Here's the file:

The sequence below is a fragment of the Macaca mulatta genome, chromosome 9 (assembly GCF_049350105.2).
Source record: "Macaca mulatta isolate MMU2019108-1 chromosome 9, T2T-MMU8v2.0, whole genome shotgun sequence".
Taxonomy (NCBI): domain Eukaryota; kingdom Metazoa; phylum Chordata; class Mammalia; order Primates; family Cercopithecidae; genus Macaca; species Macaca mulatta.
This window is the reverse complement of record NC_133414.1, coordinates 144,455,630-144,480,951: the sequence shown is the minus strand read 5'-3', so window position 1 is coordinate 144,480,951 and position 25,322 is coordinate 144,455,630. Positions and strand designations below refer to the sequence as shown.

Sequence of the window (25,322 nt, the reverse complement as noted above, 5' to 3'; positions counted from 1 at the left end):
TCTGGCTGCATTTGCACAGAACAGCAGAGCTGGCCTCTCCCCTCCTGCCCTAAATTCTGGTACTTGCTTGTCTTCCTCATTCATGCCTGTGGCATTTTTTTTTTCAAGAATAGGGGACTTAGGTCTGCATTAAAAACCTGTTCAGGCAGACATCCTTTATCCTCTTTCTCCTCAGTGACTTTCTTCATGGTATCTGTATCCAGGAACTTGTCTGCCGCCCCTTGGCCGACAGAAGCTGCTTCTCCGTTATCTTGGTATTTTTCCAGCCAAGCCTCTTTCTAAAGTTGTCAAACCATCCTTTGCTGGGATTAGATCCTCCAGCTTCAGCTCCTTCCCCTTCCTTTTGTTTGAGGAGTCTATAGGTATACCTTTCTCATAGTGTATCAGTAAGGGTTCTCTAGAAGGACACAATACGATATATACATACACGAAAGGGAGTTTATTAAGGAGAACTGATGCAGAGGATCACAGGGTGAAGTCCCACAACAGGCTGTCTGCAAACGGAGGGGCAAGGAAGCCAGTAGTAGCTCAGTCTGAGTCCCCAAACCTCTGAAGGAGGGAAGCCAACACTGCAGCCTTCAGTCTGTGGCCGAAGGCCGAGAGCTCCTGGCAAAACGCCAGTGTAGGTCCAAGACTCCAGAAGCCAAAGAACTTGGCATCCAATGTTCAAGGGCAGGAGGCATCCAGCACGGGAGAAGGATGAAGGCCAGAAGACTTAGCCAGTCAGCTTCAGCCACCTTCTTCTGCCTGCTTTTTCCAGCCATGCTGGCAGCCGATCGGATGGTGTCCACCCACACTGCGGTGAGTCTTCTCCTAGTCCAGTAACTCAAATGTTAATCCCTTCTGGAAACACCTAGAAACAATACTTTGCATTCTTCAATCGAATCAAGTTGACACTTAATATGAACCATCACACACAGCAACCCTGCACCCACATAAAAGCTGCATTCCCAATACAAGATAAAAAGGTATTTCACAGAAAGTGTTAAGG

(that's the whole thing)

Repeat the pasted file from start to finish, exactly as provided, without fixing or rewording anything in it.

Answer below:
The sequence below is a fragment of the Macaca mulatta genome, chromosome 9 (assembly GCF_049350105.2).
Source record: "Macaca mulatta isolate MMU2019108-1 chromosome 9, T2T-MMU8v2.0, whole genome shotgun sequence".
Taxonomy (NCBI): domain Eukaryota; kingdom Metazoa; phylum Chordata; class Mammalia; order Primates; family Cercopithecidae; genus Macaca; species Macaca mulatta.
This window is the reverse complement of record NC_133414.1, coordinates 144,455,630-144,480,951: the sequence shown is the minus strand read 5'-3', so window position 1 is coordinate 144,480,951 and position 25,322 is coordinate 144,455,630. Positions and strand designations below refer to the sequence as shown.

Sequence of the window (25,322 nt, the reverse complement as noted above, 5' to 3'; positions counted from 1 at the left end):
TCTGGCTGCATTTGCACAGAACAGCAGAGCTGGCCTCTCCCCTCCTGCCCTAAATTCTGGTACTTGCTTGTCTTCCTCATTCATGCCTGTGGCATTTTTTTTTTCAAGAATAGGGGACTTAGGTCTGCATTAAAAACCTGTTCAGGCAGACATCCTTTATCCTCTTTCTCCTCAGTGACTTTCTTCATGGTATCTGTATCCAGGAACTTGTCTGCCGCCCCTTGGCCGACAGAAGCTGCTTCTCCGTTATCTTGGTATTTTTCCAGCCAAGCCTCTTTCTAAAGTTGTCAAACCATCCTTTGCTGGGATTAGATCCTCCAGCTTCAGCTCCTTCCCCTTCCTTTTGTTTGAGGAGTCTATAGGTATACCTTTCTCATAGTGTATCAGTAAGGGTTCTCTAGAAGGACACAATACGATATATACATACACGAAAGGGAGTTTATTAAGGAGAACTGATGCAGAGGATCACAGGGTGAAGTCCCACAACAGGCTGTCTGCAAACGGAGGGGCAAGGAAGCCAGTAGTAGCTCAGTCTGAGTCCCCAAACCTCTGAAGGAGGGAAGCCAACACTGCAGCCTTCAGTCTGTGGCCGAAGGCCGAGAGCTCCTGGCAAAACGCCAGTGTAGGTCCAAGACTCCAGAAGCCAAAGAACTTGGCATCCAATGTTCAAGGGCAGGAGGCATCCAGCACGGGAGAAGGATGAAGGCCAGAAGACTTAGCCAGTCAGCTTCAGCCACCTTCTTCTGCCTGCTTTTTCCAGCCATGCTGGCAGCCGATCGGATGGTGTCCACCCACACTGCGGTGAGTCTTCTCCTAGTCCAGTAACTCAAATGTTAATCCCTTCTGGAAACACCTAGAAACAATACTTTGCATTCTTCAATCGAATCAAGTTGACACTTAATATGAACCATCACACACAGCAACCCTGCACCCACATAAAAGCTGCATTCCCAATACAAGATAAAAAGGTATTTCACAGAAAGTGTTAAGG